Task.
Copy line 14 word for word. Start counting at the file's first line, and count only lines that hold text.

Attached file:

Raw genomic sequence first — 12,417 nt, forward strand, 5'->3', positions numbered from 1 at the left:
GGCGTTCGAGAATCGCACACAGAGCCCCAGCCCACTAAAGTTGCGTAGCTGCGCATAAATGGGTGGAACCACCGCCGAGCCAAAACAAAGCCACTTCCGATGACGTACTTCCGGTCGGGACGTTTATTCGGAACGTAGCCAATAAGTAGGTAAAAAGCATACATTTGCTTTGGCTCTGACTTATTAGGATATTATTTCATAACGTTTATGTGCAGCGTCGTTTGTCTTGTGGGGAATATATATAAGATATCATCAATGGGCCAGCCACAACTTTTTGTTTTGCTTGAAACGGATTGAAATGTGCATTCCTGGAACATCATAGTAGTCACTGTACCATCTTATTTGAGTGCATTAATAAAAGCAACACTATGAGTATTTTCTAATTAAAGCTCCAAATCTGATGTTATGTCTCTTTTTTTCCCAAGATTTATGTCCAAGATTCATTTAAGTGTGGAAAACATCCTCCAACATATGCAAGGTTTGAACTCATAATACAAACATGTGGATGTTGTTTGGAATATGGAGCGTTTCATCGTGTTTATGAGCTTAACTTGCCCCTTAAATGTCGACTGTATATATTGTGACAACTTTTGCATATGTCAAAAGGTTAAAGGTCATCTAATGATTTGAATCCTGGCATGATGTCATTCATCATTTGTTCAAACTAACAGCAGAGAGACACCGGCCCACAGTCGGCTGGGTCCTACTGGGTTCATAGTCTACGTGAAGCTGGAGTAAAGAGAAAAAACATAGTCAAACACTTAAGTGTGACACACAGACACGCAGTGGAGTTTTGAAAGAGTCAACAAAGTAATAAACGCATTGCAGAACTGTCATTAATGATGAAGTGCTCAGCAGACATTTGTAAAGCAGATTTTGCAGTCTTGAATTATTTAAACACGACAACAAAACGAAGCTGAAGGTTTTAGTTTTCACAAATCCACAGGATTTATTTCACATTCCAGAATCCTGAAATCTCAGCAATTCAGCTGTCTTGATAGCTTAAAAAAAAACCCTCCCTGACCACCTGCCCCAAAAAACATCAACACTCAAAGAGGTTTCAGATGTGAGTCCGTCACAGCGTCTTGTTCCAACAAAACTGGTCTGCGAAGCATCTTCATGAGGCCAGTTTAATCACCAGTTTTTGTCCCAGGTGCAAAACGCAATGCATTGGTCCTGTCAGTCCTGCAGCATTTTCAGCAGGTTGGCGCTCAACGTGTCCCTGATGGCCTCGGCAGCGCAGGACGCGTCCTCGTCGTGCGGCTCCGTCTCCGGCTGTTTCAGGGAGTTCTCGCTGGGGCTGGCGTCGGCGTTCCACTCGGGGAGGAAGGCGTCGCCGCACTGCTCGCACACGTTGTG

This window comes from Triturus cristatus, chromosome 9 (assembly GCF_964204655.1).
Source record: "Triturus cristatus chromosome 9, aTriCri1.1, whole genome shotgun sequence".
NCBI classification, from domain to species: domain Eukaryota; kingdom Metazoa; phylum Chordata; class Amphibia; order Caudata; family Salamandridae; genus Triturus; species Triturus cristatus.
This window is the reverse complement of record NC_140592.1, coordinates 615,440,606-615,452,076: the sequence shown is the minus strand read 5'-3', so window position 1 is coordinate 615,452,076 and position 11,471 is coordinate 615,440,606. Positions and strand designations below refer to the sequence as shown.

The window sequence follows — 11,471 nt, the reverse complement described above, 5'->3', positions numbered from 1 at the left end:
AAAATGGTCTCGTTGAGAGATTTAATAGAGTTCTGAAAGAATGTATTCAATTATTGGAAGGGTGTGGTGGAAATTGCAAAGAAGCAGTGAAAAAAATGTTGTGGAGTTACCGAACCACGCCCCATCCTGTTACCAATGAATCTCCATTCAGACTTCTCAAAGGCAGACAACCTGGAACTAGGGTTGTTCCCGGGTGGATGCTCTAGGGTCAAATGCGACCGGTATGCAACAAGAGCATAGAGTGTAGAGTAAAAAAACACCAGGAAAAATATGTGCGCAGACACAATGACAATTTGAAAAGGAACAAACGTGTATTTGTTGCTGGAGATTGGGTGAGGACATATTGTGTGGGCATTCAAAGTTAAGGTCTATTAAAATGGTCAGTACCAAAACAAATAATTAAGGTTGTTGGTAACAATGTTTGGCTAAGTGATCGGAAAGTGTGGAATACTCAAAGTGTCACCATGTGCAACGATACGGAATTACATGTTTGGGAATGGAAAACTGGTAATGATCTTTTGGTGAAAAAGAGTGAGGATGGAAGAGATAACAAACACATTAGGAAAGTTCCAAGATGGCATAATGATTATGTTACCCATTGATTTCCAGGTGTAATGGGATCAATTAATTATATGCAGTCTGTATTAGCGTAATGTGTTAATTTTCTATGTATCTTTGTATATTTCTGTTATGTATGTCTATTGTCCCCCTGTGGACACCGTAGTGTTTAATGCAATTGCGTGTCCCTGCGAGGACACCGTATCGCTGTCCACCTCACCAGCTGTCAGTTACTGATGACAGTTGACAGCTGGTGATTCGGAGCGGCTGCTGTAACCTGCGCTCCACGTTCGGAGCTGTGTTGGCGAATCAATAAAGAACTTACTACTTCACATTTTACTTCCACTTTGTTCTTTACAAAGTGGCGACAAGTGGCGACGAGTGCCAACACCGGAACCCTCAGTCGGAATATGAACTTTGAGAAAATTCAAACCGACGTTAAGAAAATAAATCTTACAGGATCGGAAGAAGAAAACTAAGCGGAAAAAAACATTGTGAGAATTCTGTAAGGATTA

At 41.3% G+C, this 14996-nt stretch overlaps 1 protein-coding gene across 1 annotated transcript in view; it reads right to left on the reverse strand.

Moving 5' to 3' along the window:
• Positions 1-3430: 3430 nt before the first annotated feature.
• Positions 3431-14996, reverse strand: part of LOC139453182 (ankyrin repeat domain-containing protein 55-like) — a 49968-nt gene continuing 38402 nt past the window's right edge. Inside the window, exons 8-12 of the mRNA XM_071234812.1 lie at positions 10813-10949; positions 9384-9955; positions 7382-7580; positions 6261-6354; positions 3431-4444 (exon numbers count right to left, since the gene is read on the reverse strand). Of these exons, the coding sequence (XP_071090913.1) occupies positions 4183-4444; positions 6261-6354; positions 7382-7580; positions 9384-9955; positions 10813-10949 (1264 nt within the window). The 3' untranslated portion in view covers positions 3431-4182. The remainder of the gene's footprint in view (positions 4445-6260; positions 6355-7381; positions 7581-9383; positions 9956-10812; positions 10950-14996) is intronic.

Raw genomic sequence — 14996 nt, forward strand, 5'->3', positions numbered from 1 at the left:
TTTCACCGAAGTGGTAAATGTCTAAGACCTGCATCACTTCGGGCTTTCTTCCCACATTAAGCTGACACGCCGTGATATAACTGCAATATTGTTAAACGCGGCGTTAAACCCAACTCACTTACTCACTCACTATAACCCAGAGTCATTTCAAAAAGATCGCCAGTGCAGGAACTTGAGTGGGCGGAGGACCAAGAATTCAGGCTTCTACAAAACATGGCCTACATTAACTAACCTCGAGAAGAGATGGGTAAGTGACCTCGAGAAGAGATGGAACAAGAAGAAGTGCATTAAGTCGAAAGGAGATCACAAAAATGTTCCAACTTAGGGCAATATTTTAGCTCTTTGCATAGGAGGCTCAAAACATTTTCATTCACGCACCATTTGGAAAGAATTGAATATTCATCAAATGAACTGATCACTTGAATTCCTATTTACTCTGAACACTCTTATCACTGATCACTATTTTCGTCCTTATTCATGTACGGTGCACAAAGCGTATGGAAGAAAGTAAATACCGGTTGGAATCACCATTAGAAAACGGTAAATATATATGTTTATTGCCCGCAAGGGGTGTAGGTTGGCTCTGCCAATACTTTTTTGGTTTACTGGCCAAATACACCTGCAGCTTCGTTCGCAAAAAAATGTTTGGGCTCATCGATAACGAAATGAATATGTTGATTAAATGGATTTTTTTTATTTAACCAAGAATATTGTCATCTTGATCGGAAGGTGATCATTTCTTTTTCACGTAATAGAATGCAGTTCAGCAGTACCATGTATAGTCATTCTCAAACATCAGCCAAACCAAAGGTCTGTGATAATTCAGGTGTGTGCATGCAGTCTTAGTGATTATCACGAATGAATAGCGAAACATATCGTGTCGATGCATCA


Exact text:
TTTCACCGAAGTGGTAAATGTCTAAGACCTGCATCACTTCGGGCTTTCTTCCCACATTAAGCTGACACGCCGTGATATAACTGCAATATTGTTAAACGCGGCGTTAAACCCAACTCACTTACTCACTCACTATAACCCAGAGTCATTTCAAAAAGATCGCCAGTGCAGGAACTTGAGTGGGCGGAGGACCAAGAATTCAGGCTTCTACAAAACATGGCCTACATTAACTAACCTCGAGAAGAGATGGGTAAGTGACCTCGAGAAGAGATGGAACAAGAAGAAGTGCATTAAGTCGAAAGGAGATCACAAAAATGTTCCAACTTAGGGCAATATTTTAGCTCTTTGCATAGGAGGCTCAAAACATTTTCATTCACGCACCATTTGGAAAGAATTGAATATTCATCAAATGAACTGATCACTTGAATTCCTATTTACTCTGAACACTCTTATCACTGATCACTATTTTCGTCCTTATTCATGTACGGTGCACAAAGCGTATGGAAGAAAGTAAATACCGGTTGGAATCACCATTAGAAAACGGTAAATATATATGTTTATTGCCCGCAAGGGGTGTAGGTTGGCTCTGCCAATACTTTTTTGGTTTACTGGCCAAATACACCTGCAGCTTCGTTCGCAAAAAAATGTTTGGGCTCATCGATAACGAAATGAATATGTTGATTAAATGGATTTTTTTTATTTAACCAAGAATATTGTCATCTTGATCGGAAGGTGATCATTTCTTTTTCACGTAATAGAATGCAGTTCAGCAGTACCATGTATAGTCATTCTCAAACATCAGCCAAACCAAAGGTCTGTGATAATTCAGGTGTGTGCATGCAGTCTTAGTGATTATCACGAATGAATAGCGAAACATATCGTGTCGATGCATCA